When a project is past its use-by date or looks unlikely to deliver the desired benefits in the agreed timeframe, tough decisions need to be made. Often a company will push on determined to see this thing through, following the kind of philosophy as described in Dead Horse Management. But throwing more money at it or changing the people involved doesn’t always work.
To end or not to end, that is the question but what on earth is the answer? The answer is, quite simply, to do what is best for your organisation and that could be to Stop It, Now!
Let’s take a look at a common example many of you will recognise…
An organisation intends to rollout a new standardised application across its many sites. It establishes a large global programme. It then sets about spending months and large sums of money pulling subject matter experts (SME’s) together to define a global template the business units can all agree on and sign-up to. Global deployment begins. Some sites move forward successfully implementing with little or no change to the template. Other sites make good progress initially but soon struggle to correlate template processes to their business model. Not until well into the project is it obvious many of their business critical processes will not work under the template. Process discussions ensue within the project and quickly escalate to the programme office. The said business critical processes are dissected and what is uncovered falls into two broad categories:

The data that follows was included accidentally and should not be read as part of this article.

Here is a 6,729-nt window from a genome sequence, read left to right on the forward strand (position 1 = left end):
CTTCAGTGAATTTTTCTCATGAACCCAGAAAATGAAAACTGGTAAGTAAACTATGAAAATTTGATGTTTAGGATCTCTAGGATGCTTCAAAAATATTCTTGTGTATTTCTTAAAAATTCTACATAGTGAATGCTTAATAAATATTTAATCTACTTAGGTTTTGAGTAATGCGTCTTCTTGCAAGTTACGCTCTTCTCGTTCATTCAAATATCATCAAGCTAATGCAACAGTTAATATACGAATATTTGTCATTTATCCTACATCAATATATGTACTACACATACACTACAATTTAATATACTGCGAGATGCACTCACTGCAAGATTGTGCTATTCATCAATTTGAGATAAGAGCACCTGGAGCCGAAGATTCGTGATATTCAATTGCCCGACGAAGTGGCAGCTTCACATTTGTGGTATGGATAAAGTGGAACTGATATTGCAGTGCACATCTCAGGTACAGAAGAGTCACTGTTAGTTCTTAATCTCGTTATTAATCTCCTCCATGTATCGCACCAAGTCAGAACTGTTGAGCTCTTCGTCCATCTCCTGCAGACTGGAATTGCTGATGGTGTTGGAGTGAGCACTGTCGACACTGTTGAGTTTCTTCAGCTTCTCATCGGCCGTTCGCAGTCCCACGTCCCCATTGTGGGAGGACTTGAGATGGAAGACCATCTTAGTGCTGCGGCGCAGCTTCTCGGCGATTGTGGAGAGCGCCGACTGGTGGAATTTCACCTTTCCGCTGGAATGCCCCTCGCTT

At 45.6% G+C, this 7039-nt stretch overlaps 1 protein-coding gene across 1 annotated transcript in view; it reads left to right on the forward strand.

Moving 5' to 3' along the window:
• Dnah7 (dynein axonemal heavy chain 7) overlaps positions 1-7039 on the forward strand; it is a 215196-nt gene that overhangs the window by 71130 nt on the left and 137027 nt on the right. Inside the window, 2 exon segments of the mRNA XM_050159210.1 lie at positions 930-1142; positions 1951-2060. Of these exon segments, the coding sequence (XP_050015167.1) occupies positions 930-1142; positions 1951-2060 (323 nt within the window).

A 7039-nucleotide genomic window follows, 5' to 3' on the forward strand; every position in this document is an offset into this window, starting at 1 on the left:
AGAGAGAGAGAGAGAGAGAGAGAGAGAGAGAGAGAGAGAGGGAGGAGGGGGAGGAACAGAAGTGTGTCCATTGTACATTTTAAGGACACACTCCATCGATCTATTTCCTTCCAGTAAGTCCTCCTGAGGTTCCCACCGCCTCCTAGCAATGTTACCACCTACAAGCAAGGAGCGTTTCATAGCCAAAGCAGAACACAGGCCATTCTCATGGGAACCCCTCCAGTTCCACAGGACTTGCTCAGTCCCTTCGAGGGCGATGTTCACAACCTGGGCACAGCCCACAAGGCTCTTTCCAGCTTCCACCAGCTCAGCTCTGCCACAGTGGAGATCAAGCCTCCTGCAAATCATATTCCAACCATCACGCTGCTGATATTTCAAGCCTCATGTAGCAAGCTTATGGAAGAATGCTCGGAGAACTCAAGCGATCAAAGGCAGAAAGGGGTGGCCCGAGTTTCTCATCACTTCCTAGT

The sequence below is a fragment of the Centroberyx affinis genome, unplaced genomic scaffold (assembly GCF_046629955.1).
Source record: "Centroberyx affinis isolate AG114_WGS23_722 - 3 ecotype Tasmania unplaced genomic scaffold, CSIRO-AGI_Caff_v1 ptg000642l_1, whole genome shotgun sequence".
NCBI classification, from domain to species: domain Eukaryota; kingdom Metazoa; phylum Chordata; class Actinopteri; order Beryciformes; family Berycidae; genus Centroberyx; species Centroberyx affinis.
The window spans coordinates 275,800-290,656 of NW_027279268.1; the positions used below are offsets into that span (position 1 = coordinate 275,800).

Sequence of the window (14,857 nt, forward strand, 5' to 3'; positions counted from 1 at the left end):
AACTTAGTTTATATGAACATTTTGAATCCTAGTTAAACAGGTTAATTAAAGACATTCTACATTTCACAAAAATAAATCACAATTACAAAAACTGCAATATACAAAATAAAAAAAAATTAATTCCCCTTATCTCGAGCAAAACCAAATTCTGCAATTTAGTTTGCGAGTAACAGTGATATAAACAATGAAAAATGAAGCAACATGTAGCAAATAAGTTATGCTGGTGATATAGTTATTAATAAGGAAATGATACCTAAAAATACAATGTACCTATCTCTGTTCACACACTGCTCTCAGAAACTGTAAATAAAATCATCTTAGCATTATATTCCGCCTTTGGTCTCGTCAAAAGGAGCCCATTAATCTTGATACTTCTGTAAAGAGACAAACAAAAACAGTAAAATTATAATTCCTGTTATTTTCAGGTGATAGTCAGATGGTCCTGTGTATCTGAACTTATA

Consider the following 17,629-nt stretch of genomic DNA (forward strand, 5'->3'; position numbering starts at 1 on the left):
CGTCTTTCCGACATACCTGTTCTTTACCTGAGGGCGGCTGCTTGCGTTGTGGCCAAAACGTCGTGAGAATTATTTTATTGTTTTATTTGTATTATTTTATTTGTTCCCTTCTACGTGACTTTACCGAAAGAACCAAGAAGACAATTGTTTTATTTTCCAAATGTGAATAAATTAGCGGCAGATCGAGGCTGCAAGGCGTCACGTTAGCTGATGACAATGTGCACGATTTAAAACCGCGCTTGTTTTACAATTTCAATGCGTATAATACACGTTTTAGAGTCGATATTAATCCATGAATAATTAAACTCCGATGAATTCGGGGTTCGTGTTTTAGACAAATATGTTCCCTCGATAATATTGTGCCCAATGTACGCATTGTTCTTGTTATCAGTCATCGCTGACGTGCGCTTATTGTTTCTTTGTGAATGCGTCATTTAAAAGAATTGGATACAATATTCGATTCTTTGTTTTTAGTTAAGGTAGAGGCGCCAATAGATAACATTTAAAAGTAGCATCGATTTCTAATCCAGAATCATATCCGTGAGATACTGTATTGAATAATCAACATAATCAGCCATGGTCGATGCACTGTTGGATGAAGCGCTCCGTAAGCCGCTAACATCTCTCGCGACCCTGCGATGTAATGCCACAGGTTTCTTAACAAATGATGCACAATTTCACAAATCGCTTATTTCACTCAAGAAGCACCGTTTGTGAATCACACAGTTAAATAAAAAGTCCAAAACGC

- Valid, ie: country specific, often requirements that are legislated; and
- Invalid, ie: an historical process that needs reengineering to the template.
What’s happening during this time?
- The project carries on where it can
- Budgets are haemorrhaging
- Timelines are slipping
- There are conflicts and uncertainty of responsibility and decision making between project and programme
- Continued discussion about differing or undiscovered requirements locally vs the global template
- Any opportunity for early benefits realisation is lost
- Distinct lack of willingness to enforce or accept change
- Perpetual delays in decision making
- Costs will continue to increase
- Project completion date will continue to be pushed out
- Power plays, politics and leveraging personal agendas will shift focus away from the original issue
- Changes to the previously agreed global template will be inevitable
- More individual projects will spring up devaluing the benefits of a global programme
- The ongoing opportunity for global benefits realisation will further reduce